Review: Nonsteroidal anti-inflammatory drugs may elevate blood pressure
ACP J Club. 1995 Jan-Feb;122:4. doi:10.7326/ACPJC-1995-122-1-004
Johnson AG, Nguyen TV, Day RO. Do nonsteroidal anti-inflammatory drugs affect blood pressure? A meta-analysis. Ann Intern Med. 1994 Aug 15;121:289-300.
To determine the effect of nonsteroidal anti-inflammatory drugs (NSAIDs) on blood pressure (BP) using meta-analysis.
Studies were identified using MEDLINE (1966 to 1990), EMBASE/Excerpta Medica (1974 to 1990), Biosis (1969 to 1990), Diogenes (1976 to 1990), Science Citation Index (1972 to 1990), International Pharmaceutical Abstracts (1970 to 1990), IOWA Drug Information Service (1966 to 1990), and the Combined Health Information Database (1973 to 1990). Keywords included in each search were meta-analysis, research design, double-blind method, double-blind study, double, blind, random allocation, random, control, clinical trials, anti-inflammatory agents, nonsteroidal, hypertension, blood pressure, and the names of individual NSAIDs. Additional studies were identified by reviewing the bibliographies of relevant papers and textbooks.
Randomized controlled trials of the effects of NSAIDs on BP as a primary outcome were selected. A measure of BP variability also had to be reported.
Data pertaining to patient characteristics, key study design features, treatment administered, and BP change were extracted. Pooled mean treatment effects were computed in each trial for BP, weight, creatinine clearance, plasma renin activity, and daily urinary excretion of sodium and prostaglandins. Meta-analyses of these variables were computed for all randomized placebo-controlled trials, for all randomized trials without placebo controls, and for various subgroups.
50 randomized placebo-controlled and 16 randomized non-placebo-controlled trials (comparing ≥ 2 NSAIDs) met the selection criteria. In most of the studies, treatment duration was less than 3 months. When data were pooled for the randomized placebo-controlled trials, NSAIDs elevated supine mean BP by 5.0 mm Hg (95% CI 1.2 to 8.7 mm Hg) but had no effect on body weight, daily urinary sodium output, creatinine clearance, or urinary prostaglandin excretion per 24 hours. Subgroup analyses also showed no statistically significant effects of NSAIDs on the non-BP variables. No statistically significant difference existed in BP elevation according to antihypertensive drug class or according to individual NSAID; however, the trend was toward greater effect with β-blockers and vasodilators than with diuretics, and the trend was toward more elevation with piroxicam, indomethacin, and ibuprofen than with aspirin.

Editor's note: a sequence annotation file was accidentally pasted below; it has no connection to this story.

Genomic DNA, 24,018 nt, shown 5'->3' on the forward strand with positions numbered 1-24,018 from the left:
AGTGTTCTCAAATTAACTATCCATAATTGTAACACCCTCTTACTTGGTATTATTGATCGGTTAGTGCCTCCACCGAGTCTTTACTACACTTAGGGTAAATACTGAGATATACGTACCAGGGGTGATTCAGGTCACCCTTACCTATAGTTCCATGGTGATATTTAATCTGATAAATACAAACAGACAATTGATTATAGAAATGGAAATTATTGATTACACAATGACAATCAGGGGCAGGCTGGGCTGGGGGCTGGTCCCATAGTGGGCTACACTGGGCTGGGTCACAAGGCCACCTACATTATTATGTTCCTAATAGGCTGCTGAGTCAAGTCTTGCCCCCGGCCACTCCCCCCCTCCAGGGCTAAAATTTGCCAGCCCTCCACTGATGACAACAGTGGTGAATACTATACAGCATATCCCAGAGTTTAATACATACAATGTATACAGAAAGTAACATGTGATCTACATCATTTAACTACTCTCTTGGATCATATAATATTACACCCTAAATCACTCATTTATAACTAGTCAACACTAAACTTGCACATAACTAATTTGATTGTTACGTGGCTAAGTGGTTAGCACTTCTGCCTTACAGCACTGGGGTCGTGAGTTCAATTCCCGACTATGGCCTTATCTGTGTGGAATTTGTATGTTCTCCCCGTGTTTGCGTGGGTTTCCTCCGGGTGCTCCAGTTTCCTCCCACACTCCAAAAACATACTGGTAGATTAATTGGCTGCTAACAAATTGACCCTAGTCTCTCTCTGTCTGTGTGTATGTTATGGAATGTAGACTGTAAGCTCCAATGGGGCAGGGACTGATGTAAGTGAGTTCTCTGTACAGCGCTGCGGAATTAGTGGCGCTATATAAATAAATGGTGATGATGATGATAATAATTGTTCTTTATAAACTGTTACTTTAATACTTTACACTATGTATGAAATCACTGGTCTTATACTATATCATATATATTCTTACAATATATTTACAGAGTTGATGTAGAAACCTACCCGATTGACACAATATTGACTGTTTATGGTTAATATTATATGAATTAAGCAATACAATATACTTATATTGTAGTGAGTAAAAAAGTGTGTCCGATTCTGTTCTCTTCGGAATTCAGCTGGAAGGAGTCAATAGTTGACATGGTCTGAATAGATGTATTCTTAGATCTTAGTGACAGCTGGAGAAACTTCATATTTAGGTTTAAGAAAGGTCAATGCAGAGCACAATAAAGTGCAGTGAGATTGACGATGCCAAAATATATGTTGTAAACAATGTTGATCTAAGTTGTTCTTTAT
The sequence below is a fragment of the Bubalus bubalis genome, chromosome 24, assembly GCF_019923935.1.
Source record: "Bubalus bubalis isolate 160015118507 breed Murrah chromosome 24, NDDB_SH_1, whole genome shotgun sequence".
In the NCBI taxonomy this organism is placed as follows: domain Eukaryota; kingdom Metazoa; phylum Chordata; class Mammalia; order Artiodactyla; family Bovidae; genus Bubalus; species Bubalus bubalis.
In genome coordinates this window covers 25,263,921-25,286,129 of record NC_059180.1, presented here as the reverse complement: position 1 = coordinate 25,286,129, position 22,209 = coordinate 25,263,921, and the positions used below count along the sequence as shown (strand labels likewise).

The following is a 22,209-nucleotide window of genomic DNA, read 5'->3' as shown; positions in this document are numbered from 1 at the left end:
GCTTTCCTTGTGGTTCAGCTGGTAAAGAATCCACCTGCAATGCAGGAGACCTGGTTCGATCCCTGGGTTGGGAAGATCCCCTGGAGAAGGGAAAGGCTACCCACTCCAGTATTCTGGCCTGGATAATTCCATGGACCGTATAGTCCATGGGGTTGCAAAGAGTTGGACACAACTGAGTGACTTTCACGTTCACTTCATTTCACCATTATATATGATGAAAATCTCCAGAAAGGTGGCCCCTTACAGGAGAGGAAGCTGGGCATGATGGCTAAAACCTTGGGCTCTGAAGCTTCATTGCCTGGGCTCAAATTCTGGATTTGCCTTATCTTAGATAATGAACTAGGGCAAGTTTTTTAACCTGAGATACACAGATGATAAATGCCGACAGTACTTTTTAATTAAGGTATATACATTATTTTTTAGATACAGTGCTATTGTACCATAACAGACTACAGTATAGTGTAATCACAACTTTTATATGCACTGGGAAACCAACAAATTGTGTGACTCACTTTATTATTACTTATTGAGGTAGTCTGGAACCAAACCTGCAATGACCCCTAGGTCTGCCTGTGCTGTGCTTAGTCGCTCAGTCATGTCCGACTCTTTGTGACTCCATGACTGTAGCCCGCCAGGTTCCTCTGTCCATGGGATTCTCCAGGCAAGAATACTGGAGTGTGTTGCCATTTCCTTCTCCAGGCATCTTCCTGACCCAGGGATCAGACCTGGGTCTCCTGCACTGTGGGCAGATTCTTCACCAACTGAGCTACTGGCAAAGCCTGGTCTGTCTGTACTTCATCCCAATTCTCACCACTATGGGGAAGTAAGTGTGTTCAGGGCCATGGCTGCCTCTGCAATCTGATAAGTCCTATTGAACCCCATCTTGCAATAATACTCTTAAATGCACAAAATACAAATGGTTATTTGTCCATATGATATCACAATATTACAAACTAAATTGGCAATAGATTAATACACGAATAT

Nonsteroidal anti-inflammatory drugs elevate blood pressure and antagonize the blood pressure-lowering effect of some antihypertensive agents. Small sample sizes precluded definitive conclusions about the effect of individual nonsteroidal anti-inflammatory drugs on individual antihypertensive drug classes.
Source of funding: National Health and Medical Research Council of Australia.
For article reprint: Dr. A.G. Johnson, Medicines Research Unit, James Lance Glaxo Wellcome, Randwick New South Wales 2031, Australia. FAX 61-2-9382-4053.
The meta-analysis by Johnson and colleagues confirms that NSAIDs elevate mean supine BP in hypertensive patients aged 26 to 56 years. Piroxicam, indomethacin, and ibuprofen tend to produce the most marked elevation in BP, and aspirin tends to produce the least elevation in BP. The analysis also suggests that NSAIDs antagonize the BP-lowering effect of β-blockers and that NSAIDs possibly antagonize the effect of vasodilators more than they antagonize the effect of diuretics. None of these subgroup comparisons, however, was statistically significant.
In another recent study of patients aged 65 years and older, Gurwitz and colleagues (1) found an increased risk for initiation of antihypertensive therapy in patients placed on NSAIDs. The odds ratio for initiation of antihypertensive therapy increased with increased doses of the NSAID. Indomethacin at all doses had a high odds ratio.
For the clinician following patients on NSAIDs who develop poorly controlled hypertension, several strategies should be considered. First, the patient should be titrated down to the smallest effective dose of the NSAID. Although definitive comparative studies of the risk for hypertensive effects for each of the NSAIDs do not exist, the data suggest that indomethacin and piroxicam appear to have a greater risk for elevating BP. Therefore, in the appropriate patient, a change of NSAIDs may be helpful. Finally, in those patients who are to remain on NSAIDs and who have poorly controlled hypertension, using diuretics rather than β-blockers or vasodilators may be recommended with careful follow-up of renal function.
Abraham Sunshine, MD
New York University Medical CenterNew York, New York, USA